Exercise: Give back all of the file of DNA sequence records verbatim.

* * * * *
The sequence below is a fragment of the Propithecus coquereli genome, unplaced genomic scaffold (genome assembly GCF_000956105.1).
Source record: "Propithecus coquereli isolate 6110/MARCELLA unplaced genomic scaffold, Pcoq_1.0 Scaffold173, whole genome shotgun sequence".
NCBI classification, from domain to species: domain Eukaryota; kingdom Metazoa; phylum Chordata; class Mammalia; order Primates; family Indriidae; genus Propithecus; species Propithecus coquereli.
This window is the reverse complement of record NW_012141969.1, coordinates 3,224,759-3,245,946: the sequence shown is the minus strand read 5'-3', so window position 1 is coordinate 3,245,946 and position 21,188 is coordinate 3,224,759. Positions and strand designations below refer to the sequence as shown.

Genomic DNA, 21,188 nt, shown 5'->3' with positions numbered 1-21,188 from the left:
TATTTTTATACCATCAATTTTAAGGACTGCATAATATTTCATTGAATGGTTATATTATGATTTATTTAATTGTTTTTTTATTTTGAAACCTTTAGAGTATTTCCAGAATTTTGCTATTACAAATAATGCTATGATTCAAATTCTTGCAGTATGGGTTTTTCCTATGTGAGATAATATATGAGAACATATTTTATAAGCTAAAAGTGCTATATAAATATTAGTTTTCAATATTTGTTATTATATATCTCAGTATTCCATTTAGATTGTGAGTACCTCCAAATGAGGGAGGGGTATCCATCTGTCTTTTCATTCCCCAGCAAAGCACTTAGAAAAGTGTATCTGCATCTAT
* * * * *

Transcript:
The sequence below is a fragment of the Propithecus coquereli genome, unplaced genomic scaffold (genome assembly GCF_000956105.1).
Source record: "Propithecus coquereli isolate 6110/MARCELLA unplaced genomic scaffold, Pcoq_1.0 Scaffold173, whole genome shotgun sequence".
NCBI classification, from domain to species: domain Eukaryota; kingdom Metazoa; phylum Chordata; class Mammalia; order Primates; family Indriidae; genus Propithecus; species Propithecus coquereli.
This window is the reverse complement of record NW_012141969.1, coordinates 3,224,759-3,245,946: the sequence shown is the minus strand read 5'-3', so window position 1 is coordinate 3,245,946 and position 21,188 is coordinate 3,224,759. Positions and strand designations below refer to the sequence as shown.

Genomic DNA, 21,188 nt, shown 5'->3' with positions numbered 1-21,188 from the left:
TATTTTTATACCATCAATTTTAAGGACTGCATAATATTTCATTGAATGGTTATATTATGATTTATTTAATTGTTTTTTTATTTTGAAACCTTTAGAGTATTTCCAGAATTTTGCTATTACAAATAATGCTATGATTCAAATTCTTGCAGTATGGGTTTTTCCTATGTGAGATAATATATGAGAACATATTTTATAAGCTAAAAGTGCTATATAAATATTAGTTTTCAATATTTGTTATTATATATCTCAGTATTCCATTTAGATTGTGAGTACCTCCAAATGAGGGAGGGGTATCCATCTGTCTTTTCATTCCCCAGCAAAGCACTTAGAAAAGTGTATCTGCATCTAT